I am trying to get a copy of 3D AutoCAD (one of the older versions with disks and licence) so I can continue with the 3D learning I did with the 495 project.


What I have found is that the CAM and CNC software is quite complex and while I have got a basic knowledge to allow me to cut basic parts, I would like to fully exploit the benefits of the CNC mill, including some 3D parts.



10 hours ago, murrayec said:

I reckon etching would be far more economical on time for mass production, there is more prep work in making the etching tooling & UV exposure but once done one could clatter out etches in quantity in the same time a CNC machine  would cut one. 

I have no experience in etching, so cannot comment.  Milling can take quite an amount of time - a single pass on the cut out above took about 50 mins, and due to settings I needed to re-set the height of the cutter to ensure I cut through the sheet, and run a second pass.  So all tolled, it was the better part of 2 hours cutting - I don't know how long etching takes, but I'm quite happy as it is faster and more accurate than cutting by hand.  For me, it means I can sit down at the bench and assemble the parts knowing they fit, or should do if I drew it correctly.  It also means, I can make repeat models knowing they will be of the same standard.   However, there are lots more locos in the GSR fleet which could be built instead of repeats!?!

More shortly


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Hi ken

Say to etch the sheet you have CNC'ed above would take about 1 hour in .5mm brass, but up to 10 separate sheets (dependant on size of etching tank, my tank is small and takes 4 sheets) can be processed at a time, and these sheets could have 4 kits on them!

A bit of the process on a bogie system here;-


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  • 5 weeks later...

OK - so progress.


Quite a bit since i updated this page.


Tanks were formed with the curves front and rear. 




Tops added and excess trimmed off. Given the size of the tanks the cab front was trimmed to meet the top of the tanks rather than cutting into the tanks.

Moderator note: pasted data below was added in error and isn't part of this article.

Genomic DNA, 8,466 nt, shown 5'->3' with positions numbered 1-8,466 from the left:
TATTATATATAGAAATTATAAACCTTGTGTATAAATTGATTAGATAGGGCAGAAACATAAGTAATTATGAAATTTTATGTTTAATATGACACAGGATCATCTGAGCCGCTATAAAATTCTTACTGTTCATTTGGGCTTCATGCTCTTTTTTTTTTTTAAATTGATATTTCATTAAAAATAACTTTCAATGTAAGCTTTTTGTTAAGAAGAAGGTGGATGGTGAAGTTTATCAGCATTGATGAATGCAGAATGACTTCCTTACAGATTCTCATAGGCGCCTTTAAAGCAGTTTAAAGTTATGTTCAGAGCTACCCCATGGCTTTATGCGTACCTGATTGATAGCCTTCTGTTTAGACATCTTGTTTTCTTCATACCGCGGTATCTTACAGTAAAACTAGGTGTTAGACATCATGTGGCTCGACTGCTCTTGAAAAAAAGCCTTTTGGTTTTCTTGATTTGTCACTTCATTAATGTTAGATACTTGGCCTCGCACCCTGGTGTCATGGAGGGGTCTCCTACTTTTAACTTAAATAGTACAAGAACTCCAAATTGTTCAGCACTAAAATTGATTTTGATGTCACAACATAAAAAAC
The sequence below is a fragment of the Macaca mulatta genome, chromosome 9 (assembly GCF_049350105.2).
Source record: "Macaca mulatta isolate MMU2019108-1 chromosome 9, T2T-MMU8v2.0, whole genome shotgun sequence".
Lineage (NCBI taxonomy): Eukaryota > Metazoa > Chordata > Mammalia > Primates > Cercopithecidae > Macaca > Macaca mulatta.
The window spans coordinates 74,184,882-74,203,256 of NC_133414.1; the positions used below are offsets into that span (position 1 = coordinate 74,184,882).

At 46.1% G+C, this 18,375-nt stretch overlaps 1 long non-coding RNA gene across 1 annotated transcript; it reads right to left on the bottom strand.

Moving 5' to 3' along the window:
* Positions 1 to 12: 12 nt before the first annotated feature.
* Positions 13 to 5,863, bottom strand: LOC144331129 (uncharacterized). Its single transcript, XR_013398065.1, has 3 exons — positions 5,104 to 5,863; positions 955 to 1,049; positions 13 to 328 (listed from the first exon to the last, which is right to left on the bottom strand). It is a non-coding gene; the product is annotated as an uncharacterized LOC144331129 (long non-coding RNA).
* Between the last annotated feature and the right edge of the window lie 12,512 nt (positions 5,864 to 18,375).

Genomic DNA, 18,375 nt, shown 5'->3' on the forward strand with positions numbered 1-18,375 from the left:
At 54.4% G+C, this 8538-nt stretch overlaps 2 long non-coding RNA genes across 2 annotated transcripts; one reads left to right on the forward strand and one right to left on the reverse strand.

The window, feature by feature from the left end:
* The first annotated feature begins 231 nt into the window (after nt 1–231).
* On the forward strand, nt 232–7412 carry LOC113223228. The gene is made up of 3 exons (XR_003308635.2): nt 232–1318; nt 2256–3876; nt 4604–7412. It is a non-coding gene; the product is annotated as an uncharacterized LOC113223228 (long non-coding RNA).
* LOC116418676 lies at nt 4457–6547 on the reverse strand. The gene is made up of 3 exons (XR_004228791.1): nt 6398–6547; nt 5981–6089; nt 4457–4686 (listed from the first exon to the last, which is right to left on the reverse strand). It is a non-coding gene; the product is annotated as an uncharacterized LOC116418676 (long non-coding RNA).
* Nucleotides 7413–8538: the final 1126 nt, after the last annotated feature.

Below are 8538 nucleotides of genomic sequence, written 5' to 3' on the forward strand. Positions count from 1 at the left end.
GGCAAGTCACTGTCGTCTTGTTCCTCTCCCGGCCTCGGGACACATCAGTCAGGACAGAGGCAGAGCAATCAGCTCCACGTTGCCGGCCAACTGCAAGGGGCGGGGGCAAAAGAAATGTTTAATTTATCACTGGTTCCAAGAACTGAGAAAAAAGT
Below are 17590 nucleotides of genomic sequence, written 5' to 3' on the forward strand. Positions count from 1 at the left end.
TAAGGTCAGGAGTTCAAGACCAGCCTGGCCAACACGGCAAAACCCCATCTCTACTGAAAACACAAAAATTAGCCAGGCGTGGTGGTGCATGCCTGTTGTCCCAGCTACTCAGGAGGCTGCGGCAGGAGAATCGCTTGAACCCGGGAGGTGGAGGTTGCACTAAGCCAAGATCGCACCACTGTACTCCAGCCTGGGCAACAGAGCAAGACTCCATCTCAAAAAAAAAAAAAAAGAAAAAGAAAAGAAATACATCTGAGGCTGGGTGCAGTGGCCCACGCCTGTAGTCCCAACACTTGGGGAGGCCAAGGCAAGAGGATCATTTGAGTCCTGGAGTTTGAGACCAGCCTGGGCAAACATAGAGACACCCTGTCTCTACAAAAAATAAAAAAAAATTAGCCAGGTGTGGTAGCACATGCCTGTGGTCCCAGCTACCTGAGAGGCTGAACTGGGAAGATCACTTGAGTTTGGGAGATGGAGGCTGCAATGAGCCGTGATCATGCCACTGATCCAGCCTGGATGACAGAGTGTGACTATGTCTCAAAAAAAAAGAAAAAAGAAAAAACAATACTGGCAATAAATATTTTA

Tanks are rather large on this locomotive and fill out fully to the sides of the footplate.  A trim detail at the bottom of the tank finishes them nicely to the footplate.  The difference in cab width and the tanks is quite pronounced. 

The boiler and smokebox were then formed and mated up to the body.  Some fettling needed to get the tanks and boiler to co-ordinate together.  A trim plate over the boiler at the cab front is needed to close the joint - it is quite distinctive.  Roof will be need to re-done as it's a fraction too small.



Fixing points are located at rear holding the bunker and cab, front holding down the smoke box, and front sides of the tanks.  Generally holds things in place and allows access for maintenance.


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Latest Loco alluded to above, is the GSR 670 Class 0-6-2T

These locomotives 670 - 674 were built by the GSR for the ex DSER line to handle commuter traffic between Greystones and Dublin.  From all accounts they were complex machines with inclined valves and limited access for maintenance and repairs.


Photo courtesy of the "Good Book" (Clements & Mc Mahon) 

Constructed in 1933 with Z-type boilers and mainly of welded construction resulting in smoother lines.


Drawing was developed again from sketches generously provided by IIRS and developed into a cut drawing for the CNC Mill.  Parts cut out and construction commenced on the cab area first as this is of great interest due to all the curves. 

The split level footplate led to a different approach - rather than a single footplate with a hole cut out, profiled tabs were cut which were then fixed to the frames.  This allowed both the split levels, but also to retain the distinctive high frames at the smokebox area.

Compensated chassis again with fixed rear axle for motor and gearbox, with middle and front axles in high level hornblocks.  Compensated beam between font and middle axle.

Trailing bogey is carried in a pony truck cut on the mill and bent into shape.

Chassis and footplate constructed to get to here: